Fences can be used to confine or exclude animals, to divide distinct areas of your property, to improve aesthetics or to provide barriers. Fencing can be temporary or permanent, physical or psychological or both. In addition, fencing can be a substantial investment in your property, and should be planned to last anywhere from 25 to 50 years.
Options abound, so careful consideration and planning is essential to any fencing project. The first question you should ask yourself is, “What do I want my fence to do?” Do you need confinement for livestock? Is it necessary to exclude predatory animals? Do you want to section off a pond, pasture, or other individual area of your small farm? Your answer to this question will provide the foundation for next choices; once you’ve thought that through, you can move on to selection of the type of fencing right for you. Although fencing styles and uses vary greatly, a few basic principals apply when selecting the fencing that’s right for you and your acreage.
A barbed wire fence consists of at least two strands of smooth wire joined together with sharp barbs evenly spaced along the wire. These fences are recommended for use with cattle and goats. They are not, however, best used with sheep, horses, or swine due to poor effectiveness of confinement and/or higher likelihood of injury caused to the livestock by the fencing.
Woven or Mesh Wire Fences
These types of fences are extremely common on farms and acreages. Both are effective in confining animals and tend to be safe for livestock. Mesh wire, however, can be costly, so is recommended to be used only in smaller, confined areas. A great advantage of mesh wire is that it can be buried into the ground to help protect against unwanted burrowing animals.
High Tensile Fences
High Tensile fencing, constructed of extremely strong wire held in tension along posts, is a valuable tool for many farmers and acreage owners. Due to its ease of handling, relatively low maintenance, and lower cost than other options, it is a good choice in a number of situations. In addition, this type of fencing typically sees reduced stretch than regular wire fencing, thus extending its lifespan.
Rail fencing is most commonly used bordering the acreage house and out buildings. Under some circumstances it can be used at the property’s perimeter. Rail fencing can often be found on horse or other farms containing show animals. Rail fencing tends to be more expensive than other fencing options, but is highly attractive. It can be built of treated, painted or vinyl coated wood or PVC plastic. PVC is the most expensive of these options, but it is striking, can add a great deal to property value, and does not require
repainting as wood does.
Cable Wire Fences
Cable wire fencing consists of cables strung through holes in heavy wooden posts. Upkeep is relatively low, and effectiveness for confining livestock is high for these fences. Due to their higher production costs, they are used primarily around holding pens, corrals, or feedlots.
Electric fencing provides a reasonably safe and practical means of psychological fencing. The purpose is to deliver a shock sufficient enough to discourage further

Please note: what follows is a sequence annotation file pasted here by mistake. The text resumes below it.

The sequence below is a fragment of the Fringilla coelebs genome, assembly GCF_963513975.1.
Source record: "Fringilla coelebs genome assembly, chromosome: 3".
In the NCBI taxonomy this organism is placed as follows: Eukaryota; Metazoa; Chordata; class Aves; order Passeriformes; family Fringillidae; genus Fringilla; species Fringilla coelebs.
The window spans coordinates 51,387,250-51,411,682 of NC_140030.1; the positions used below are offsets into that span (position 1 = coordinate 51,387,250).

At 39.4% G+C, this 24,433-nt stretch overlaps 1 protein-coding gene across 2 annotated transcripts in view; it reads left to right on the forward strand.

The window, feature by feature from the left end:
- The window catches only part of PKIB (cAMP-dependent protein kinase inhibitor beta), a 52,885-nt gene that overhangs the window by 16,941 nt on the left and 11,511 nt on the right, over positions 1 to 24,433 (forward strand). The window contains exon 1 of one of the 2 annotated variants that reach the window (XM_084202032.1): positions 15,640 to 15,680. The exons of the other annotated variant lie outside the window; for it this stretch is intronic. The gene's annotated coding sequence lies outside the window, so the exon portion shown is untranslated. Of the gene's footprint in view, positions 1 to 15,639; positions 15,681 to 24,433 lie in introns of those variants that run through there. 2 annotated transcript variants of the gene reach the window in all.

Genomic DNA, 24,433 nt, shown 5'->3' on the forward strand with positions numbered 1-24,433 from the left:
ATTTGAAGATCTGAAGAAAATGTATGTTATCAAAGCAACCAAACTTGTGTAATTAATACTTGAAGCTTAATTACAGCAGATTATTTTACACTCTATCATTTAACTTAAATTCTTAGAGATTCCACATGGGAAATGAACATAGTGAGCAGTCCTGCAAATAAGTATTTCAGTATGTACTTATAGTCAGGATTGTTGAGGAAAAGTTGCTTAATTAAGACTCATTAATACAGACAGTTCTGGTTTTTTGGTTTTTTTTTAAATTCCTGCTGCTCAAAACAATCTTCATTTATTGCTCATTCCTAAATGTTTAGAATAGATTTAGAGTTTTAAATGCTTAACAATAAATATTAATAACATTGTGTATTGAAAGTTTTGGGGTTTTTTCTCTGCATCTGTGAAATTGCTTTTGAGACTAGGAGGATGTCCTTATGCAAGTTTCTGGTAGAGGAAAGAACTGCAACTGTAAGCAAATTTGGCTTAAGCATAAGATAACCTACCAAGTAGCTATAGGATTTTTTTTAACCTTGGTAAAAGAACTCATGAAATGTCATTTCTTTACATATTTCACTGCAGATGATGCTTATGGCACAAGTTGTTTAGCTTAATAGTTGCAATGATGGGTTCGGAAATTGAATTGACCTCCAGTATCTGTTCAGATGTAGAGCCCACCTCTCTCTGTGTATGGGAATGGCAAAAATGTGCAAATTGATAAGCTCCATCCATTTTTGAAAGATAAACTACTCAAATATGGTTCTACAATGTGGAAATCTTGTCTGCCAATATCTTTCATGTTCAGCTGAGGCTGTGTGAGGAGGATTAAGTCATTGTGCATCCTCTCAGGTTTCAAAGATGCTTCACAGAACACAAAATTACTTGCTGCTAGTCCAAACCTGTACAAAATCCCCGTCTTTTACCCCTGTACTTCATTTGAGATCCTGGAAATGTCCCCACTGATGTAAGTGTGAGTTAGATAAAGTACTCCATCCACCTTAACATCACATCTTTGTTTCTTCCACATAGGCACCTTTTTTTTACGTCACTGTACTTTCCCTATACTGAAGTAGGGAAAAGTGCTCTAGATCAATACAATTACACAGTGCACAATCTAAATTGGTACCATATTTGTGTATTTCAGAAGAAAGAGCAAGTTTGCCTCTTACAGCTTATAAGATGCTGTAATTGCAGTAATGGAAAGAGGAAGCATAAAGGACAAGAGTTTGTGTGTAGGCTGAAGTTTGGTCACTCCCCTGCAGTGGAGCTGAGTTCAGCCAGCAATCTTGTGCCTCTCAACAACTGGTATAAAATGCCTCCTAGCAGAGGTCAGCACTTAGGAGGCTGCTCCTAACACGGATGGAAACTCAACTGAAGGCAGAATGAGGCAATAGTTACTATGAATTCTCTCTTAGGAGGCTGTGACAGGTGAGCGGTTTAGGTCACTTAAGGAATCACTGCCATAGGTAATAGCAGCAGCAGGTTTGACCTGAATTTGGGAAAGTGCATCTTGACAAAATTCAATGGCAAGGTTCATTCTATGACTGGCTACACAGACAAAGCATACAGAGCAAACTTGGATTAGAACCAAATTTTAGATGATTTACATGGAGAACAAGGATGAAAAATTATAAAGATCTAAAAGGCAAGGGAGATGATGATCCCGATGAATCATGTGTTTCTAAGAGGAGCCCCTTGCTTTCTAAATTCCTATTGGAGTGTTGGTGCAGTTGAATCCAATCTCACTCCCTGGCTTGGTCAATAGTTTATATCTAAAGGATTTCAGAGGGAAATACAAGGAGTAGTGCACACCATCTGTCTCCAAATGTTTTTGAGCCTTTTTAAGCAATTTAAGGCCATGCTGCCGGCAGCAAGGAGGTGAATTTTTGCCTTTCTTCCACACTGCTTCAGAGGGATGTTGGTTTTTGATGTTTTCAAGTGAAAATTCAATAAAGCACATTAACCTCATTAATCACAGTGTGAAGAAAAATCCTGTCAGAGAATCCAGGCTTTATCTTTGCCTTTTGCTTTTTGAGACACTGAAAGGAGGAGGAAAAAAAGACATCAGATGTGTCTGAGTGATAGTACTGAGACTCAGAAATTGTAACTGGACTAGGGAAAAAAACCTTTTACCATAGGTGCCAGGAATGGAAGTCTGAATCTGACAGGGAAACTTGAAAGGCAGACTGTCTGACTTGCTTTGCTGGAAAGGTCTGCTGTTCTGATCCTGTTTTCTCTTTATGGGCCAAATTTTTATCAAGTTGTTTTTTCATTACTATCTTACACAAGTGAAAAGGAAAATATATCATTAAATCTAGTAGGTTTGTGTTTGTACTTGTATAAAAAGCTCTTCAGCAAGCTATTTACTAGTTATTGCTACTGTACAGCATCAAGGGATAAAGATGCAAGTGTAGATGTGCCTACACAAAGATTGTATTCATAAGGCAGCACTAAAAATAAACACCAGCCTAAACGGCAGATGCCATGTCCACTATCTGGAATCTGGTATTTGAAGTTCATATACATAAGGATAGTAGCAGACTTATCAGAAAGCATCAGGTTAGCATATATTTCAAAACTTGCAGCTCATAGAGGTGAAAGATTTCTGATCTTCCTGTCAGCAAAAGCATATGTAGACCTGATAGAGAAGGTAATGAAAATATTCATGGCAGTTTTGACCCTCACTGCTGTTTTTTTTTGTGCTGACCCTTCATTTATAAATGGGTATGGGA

contact with the fence, but not so strong as to injure the animal, domestic or otherwise.
These fences offer significantly lower start-up and operating costs, and are effective in protecting poultry and/or livestock from predators. The downside, however, is the potential danger these fences can carry if improperly installed or managed. Use only a professionally designed fence with an approved fence charger. Initial training is also recommended to avoid serious injury to humans or animals.
In addition to the functions fencing will serve, other considerations must be factored into the decision. Affordability of the project is a crucial element. If the initial costs overshadow the overall value, it may not be a good investment. The price of steel has been steadily climbing, and experts are not able to forecast relief in the near future, so this will be another consideration that may influence your fencing choices. Will you do the work yourself or hire a contractor? Consider the undertaking from all angles. As mentioned earlier, the fencing should last from 25 to 50 years, so you must decide from the start how many of those years you can dedicate to upkeep. Examples of ongoing maintenance factors are repainting, repairing breaks in the fence and replacing broken or decaying posts. The estimated lifespan of the fence will also have an impact on the overall costs. If you spend less now and replace the fencing in 15 years rather than 40 or
50, you probably aren’t saving money. Finally, evaluate your purchase holistically. Map out your acreage, paying special attention to the barriers you currently have. Will they need to be replaced soon? What other fencing do you currently have, and will it be in harmony with new fencing? Don’t focus so much on one area of the farm that you forget others. Do your homework, consult experts in the field, and carefully evaluate your needs and those of your farm, and you’ll be ready to go. Updated fencing can create a safer, more beautiful, and more secure environment. Get to building, and enjoy your new fence!